Protect Your Children for the Future with a Living Trust - 23 Legal

Protect Your Children for the Future with a Living Trust

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Life is full of unpredictable circumstances. As parents, it’s vital to protect the people we love the most – our children – in case of any situation. We all want our kids to live a life full of joy, happiness, and of course financial security. While living in a complex, unpredictable world, the greatest gift you can leave your children is a safety net otherwise known as a living will or a trust.
You may have commonly heard of the term “trust fund” in movies and TV shows, but they never seem to discuss the details. It’s a secure legal document to set your kids up properly for whatever may happen.

What is a living will? In most states, a will is a document that has clear directions on who will inherit your assets such as: bank accounts, real estate, cars, family heirlooms, and other valuable property after a loved one passes. If you were to create a will, it can be drafted to be as unique as the person who it’s created for. Within a will you can leave any of your worldly possessions to anyone you want, hence the word will. It’s your will to do with your things!

Why does my family need a living will? Living wills allow you to have even more specifications connected to your children, parents, partners and even charities. Living wills can even determine how your beneficiaries handle your personal medical decisions should you become incapable of making them yourself. For parents making living a will, it becomes extremely important for you to ensure your child’s safety and security.

The well-being of our family is at the top of the list on your living well! In the case of the most unfortunate situation, your death will give you the power to say who you feel is best to be your child’s future guardian.

“If you have minor-aged children at home, it’s important to have a will that appoints guardianship of your children. If a guardian is not appointed at the time of death, your surviving family will have to seek help in a probate court to have a guardian appointed for your children. The person appointed may not be one whom you would have wanted to be entrusted with your kids.” Investopedia

More About Living Wills and Trusts…

Due to their very nature, these areas of estate planning can be as serious as they are emotional. Discussing these difficult “what if’s” can be challenging; however, it is important to acknowledge that should the worst arise, you and your family have a plan in place. This eliminates needing to make last minute emotionally-driven decisions.

Here is a list of things to be planned within a Living Will:

  • Limiting estate taxes by setting up trust accounts in the name of beneficiaries
  • Establishing a guardian for living dependents
  • Naming an executor of the estate to oversee the terms of the will
  • Creating/updating beneficiaries on plans such as life insurance, IRAs and 401(k)s
  • Setting up funeral arrangements
  • Establishing annual gifting to qualified charitable and non-profit organizations to reduce the taxable estate
  • Setting up a (POA) to direct other assets and investments

There’s a difference between a living will vs. a trust so we need to make sure this is clear. The difference between a will and a trust lies within the cost and protection of assets. Trusts can offer more control over your assets, but are more expensive, can be far more difficult than a will to set up. They also have to be actively managed. A will (also called a testamentary will) is a legally enforceable document stating how you want to distribute all your assets after your death.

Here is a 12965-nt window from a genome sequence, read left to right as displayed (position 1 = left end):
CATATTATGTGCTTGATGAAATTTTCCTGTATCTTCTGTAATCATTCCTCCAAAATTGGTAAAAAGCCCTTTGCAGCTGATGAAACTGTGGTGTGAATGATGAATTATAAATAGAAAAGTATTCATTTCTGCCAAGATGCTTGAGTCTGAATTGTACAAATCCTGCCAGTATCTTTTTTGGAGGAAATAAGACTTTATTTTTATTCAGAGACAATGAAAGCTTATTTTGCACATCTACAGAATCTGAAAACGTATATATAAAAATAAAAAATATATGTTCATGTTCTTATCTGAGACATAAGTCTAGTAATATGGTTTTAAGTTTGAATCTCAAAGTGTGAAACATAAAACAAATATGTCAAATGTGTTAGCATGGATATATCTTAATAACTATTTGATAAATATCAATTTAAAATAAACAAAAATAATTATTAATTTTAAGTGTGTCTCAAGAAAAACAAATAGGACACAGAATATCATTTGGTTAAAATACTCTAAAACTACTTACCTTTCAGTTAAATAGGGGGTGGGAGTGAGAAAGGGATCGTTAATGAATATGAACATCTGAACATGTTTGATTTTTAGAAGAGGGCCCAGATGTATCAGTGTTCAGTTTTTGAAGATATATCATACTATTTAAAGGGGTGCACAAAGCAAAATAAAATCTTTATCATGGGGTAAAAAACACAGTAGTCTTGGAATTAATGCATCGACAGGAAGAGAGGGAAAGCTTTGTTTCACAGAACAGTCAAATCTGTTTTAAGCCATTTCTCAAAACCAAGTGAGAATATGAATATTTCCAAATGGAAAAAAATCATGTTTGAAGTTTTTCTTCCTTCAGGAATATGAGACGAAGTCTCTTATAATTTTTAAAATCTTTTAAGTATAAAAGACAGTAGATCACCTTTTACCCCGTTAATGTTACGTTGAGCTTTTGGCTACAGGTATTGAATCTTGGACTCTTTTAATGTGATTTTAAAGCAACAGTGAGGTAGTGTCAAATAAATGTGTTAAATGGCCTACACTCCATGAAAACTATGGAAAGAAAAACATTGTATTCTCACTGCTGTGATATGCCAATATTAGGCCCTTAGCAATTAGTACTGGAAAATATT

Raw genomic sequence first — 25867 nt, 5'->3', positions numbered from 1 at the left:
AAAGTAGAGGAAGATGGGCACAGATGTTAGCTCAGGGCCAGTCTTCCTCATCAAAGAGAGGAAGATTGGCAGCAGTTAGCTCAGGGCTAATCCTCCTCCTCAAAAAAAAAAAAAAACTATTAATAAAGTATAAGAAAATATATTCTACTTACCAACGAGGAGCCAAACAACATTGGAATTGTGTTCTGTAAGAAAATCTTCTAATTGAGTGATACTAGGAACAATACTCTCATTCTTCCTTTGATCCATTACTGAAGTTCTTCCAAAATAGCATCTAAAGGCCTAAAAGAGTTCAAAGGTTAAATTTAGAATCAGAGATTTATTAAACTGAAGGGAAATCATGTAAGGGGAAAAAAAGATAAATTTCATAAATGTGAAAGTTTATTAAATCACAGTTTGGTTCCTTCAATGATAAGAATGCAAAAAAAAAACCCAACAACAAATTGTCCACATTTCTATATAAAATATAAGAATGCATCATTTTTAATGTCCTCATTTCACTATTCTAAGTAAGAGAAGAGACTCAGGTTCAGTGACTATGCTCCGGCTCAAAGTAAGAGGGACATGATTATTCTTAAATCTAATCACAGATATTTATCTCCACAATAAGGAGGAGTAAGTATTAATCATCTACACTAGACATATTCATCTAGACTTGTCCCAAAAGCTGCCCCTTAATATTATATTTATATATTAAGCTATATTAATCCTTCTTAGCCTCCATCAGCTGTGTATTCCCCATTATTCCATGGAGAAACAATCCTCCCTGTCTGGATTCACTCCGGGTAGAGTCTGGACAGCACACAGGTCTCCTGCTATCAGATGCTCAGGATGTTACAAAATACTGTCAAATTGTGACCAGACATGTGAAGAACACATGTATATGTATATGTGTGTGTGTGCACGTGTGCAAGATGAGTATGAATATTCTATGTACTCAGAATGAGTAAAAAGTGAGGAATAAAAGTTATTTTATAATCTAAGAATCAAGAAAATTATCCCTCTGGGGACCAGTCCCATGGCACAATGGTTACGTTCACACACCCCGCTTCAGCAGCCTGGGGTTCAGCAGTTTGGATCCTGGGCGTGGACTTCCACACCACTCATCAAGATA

“Many people choose to have either a trust or a will. However, others may actually include a trust within a will. This is often referred to as a testamentary trust. This type of trust does not go into effect until the testator’s death. Other trusts are set up during the lifetime of the person making it. There are important things to understand about a trust of this nature.” HG

What does a trust cover?

The details of trust can cover a wide range of things. Each trust formatted for the needs of the trustee. If you want your child to be able to go to college and not have to worry about how they’ll be able to afford it, there can be a section drawn out by your attorney specifically for your child’s education. “Trust funds can hold lots of kinds of property, from cash to investments to real estate to artwork. They can even hold whole businesses in them. Basically anything that is valuable can go in a trust fund.” Fabric

Some families choose to leave strict requirements within a trust, for example: our child can’t touch any left over money from their college fund until completing their Bachelor’s degree. Other things covered within a trust can range from age limitations and monthly/yearly allowances associated with said trust. If you believe your child won’t be fully mature until 21 or older, you can apply this to the trust and they will be required to use their power of attorney or appointed guardian(s) to gain access to their inheritance.

What is a trust fund?

A trust fund can be a useful component of your estate planning, (in addition to writing your last will and testament and picking your children’s guardians). That’s especially true if you want to help your money get to your kids without a hitch when you pass away.” When a person says they have a trust fund there is sometimes an in warranted stigma of this person must be spoiled, rich or very entitled. Nothing could be further from the truth! People of all financial status can set up a trust fund for their children.“The exciting part about trust funds is that they are flexible enough to meet your individual needs, even if you don’t consider yourself “rich.” Forbes

A trust fund is a financial account with a set amount of “requirements” for the person(s) set to inherit it. “Putting money in a trust lets you pass property to someone in a structured way, where you can impose rules. For example, you might say that your beneficiary can’t use these funds to pay off debt. Or, you might impose rules on how old the beneficiary needs to be before she gains control over the money.” Fabric

Protect Your Children for the Future with a Living Trust - 23 Legal

To create a trust fund, you’ll need the following information: